As far as we know, futurist music is no more. One of the last attempts to resuscitate the arthritic soul of the clanging artistic mechanism in the rock and metal community was probably Mike Patton’s Pranzo Oltranzista, but the year was 1997 and I was almost two decades younger. In the meantime, neither the likes of John Zorn or Elliott Sharp have ever contributed to the reiteration of that crime against common sense that was immortalised on Marinetti’s Manifest of Futurism in 1909. Too abstract and complex, their art; too prudent and astute their approach, contemporary artists have been neglecting pure noise for over 50 years.
In futurism, sound was not reproduced; it was produced. By means of contemporary artifacts, sheets of metal, banging engines and passing trains. Tristan Shone (aka Author & Punisher) has simply reverted the process. The focus here is not the sound that comes out of a utensil but, rather, the machine tool to be assembled around a specific idea of a tone or note. As you might know, almost every single instrument this artisan uses, both live and in studio, is made by Shone himself: barely a single sound is produced by means other than implements built by him and, believe it or not, we don’t get cheated in the variety department.
If the previous album was in reality a study on mid-tempo, Melk En Honing (“Milk and Honey,” if your Dutch is a bit shaky) is a more mature work revolving around a classical (yes) song form. This shift is almost tangible in the most unsuspected of places, like the eight-minute opener “The Barge,” where although an AABA sequence is still not discernible, the music flows as if it were following the only path available to it. Shone’s arrangement is effortless, almost artistically safe, but captivating nonetheless. Call it “doom” if you like, or “industrial” if it helps, but the descent into the dark abyss of a tune like “Future Man” is a genre onto itself, with its obsessive repetitions and punishing drones suffocated by the weight of a relentless gravity.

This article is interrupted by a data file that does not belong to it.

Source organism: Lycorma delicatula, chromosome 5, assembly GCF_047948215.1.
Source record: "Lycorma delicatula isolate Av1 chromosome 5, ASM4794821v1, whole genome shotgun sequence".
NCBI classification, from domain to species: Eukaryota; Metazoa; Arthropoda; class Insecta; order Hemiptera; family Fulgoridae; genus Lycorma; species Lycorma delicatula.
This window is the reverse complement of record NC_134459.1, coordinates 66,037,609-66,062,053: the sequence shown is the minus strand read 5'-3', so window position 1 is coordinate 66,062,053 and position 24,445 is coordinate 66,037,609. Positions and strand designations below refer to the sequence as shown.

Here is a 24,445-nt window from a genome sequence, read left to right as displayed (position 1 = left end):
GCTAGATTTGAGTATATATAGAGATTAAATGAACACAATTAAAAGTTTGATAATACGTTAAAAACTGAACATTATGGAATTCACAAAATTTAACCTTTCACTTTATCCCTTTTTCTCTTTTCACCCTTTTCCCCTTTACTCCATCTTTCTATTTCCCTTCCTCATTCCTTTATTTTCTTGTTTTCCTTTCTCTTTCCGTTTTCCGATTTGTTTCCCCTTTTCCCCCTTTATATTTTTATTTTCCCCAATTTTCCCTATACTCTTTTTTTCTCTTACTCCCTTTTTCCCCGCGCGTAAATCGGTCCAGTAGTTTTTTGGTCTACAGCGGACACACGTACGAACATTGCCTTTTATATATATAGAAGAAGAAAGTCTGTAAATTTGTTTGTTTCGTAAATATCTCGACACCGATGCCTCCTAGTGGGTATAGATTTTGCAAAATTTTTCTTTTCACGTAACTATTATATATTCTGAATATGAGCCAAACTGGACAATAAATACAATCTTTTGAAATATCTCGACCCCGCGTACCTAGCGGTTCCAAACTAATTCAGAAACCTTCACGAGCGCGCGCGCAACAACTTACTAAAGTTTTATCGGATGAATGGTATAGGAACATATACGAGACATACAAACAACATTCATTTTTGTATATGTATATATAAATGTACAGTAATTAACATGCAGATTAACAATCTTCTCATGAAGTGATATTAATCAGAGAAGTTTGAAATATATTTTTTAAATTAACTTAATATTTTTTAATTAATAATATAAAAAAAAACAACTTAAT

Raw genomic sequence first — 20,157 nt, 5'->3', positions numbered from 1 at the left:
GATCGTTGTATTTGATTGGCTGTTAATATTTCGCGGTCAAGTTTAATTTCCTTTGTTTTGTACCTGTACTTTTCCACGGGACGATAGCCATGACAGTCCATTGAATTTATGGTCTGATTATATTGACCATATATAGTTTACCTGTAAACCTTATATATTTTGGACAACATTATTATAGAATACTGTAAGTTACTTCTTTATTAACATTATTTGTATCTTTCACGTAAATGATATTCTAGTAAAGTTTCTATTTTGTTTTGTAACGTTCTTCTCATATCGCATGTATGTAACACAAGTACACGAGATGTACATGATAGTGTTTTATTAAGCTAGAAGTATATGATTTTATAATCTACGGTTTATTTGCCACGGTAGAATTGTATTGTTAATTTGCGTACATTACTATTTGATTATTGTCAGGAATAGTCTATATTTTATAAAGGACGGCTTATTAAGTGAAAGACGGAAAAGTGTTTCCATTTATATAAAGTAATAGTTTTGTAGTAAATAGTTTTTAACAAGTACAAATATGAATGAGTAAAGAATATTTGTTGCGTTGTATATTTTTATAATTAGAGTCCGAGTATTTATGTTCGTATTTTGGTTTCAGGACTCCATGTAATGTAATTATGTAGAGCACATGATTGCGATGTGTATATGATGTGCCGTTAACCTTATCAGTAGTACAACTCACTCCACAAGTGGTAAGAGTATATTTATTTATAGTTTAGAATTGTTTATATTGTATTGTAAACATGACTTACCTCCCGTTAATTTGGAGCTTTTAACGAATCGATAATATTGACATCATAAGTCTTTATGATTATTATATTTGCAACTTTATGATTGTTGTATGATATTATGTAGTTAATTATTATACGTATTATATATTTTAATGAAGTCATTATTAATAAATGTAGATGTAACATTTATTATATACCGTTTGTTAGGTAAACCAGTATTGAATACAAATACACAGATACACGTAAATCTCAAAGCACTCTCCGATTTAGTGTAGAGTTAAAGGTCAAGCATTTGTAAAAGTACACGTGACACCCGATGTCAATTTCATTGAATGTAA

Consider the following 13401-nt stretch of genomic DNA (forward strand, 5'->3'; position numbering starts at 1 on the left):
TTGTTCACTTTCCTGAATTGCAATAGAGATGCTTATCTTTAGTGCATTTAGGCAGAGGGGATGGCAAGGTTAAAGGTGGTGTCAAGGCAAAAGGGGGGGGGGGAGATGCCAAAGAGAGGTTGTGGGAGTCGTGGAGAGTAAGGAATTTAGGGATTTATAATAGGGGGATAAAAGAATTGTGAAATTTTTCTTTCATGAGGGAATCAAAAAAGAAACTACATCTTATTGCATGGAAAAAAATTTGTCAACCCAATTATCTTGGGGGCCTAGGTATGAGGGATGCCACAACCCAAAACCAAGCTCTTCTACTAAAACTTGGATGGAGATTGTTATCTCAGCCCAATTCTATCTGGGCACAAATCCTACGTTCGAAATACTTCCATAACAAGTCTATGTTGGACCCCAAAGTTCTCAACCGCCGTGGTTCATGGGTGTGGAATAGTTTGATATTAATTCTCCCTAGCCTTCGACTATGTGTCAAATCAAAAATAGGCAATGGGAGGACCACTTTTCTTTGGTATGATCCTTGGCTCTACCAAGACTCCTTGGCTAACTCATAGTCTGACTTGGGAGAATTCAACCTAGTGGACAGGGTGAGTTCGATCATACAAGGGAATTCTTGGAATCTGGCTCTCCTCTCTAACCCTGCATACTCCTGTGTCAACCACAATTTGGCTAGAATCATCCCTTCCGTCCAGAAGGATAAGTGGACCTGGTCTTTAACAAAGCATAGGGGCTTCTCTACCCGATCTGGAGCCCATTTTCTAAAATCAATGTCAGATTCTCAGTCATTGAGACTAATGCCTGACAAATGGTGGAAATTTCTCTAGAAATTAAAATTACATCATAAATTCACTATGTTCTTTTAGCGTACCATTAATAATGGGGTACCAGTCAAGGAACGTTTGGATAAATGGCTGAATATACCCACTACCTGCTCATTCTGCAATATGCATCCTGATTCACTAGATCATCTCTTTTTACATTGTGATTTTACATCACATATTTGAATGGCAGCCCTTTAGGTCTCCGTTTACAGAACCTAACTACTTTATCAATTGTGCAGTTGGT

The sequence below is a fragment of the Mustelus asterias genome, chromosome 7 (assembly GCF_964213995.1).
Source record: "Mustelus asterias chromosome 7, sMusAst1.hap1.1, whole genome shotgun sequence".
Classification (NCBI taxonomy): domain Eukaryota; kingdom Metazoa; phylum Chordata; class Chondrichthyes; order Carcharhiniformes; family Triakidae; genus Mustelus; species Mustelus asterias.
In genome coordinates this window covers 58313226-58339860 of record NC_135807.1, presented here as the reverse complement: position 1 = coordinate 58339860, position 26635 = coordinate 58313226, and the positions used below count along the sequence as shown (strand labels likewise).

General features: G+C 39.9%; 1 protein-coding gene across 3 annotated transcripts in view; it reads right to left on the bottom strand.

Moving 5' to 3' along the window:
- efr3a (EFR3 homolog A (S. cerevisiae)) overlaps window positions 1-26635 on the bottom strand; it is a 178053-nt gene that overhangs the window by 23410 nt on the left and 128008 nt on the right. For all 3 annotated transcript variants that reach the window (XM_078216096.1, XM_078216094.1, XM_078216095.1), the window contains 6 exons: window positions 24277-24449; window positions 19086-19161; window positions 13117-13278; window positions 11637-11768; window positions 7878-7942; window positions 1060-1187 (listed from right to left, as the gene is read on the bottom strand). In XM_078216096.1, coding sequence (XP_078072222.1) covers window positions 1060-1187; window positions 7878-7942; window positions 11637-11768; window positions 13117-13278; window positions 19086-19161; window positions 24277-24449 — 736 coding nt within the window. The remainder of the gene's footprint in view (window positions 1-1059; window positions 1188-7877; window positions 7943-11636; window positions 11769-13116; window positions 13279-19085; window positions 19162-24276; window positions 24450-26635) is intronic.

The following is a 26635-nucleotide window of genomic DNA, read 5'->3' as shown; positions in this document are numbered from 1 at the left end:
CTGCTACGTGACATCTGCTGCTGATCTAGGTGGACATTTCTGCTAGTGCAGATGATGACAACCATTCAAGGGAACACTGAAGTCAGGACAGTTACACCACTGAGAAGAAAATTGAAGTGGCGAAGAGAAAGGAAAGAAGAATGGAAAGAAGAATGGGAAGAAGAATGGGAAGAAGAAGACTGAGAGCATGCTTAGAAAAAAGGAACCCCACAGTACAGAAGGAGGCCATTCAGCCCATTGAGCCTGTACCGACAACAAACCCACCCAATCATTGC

The vocals play a role which was unknown on previous releases, especially when, as in “Shame,” the clean singing offsets the claustrophobic pace of the tune. They cease being a mere accompaniment to live a life of their own, building melodies in stark contrast with the doom and the machines, the soot and the gearwheels, the organic thought and the mechanical act. You can be forgiven if, at times, acts like Marilyn Manson and the industrial-goth circus springs to mind, but at a closer look, one can safely recognise the likes of Godflesh, Throbbing Gristle, Coil and Killing Joke. And that is indeed a relief.
The flipside, however, is that vocals inherently force the music in a certain direction, thus limiting the number of potential outcomes. For this reason, Melk En Honing sounds more accessible than its predecessors while still managing to sound daring and beautifully rotten. The long, extenuating array of gigs in the last two years has surely played a part in this renewed formula, in which the live dimension of Author & Punisher’s music appear predominant, as if it had been molded by the direct assent/dissent that is proper for the live performance.
Remixed by Jason Kohnen (Bong Ra) and Gore Tech, and overseen by Phil Hansen Anselmo (no, I won’t tell you who he is), this little masterpiece in pulsating music, with its unhurried stride, relentless musicality and brutal genuineness is up there with the best albums of the year. Why? If you’ve had a chance to play it, you already know the answer. If, instead, you haven’t given it a spin or, worse, you’re a musical Luddite, close your eyes and listen to “Future Man.” An awful, bleak and choking vision will keep you good company. God bless the faithless.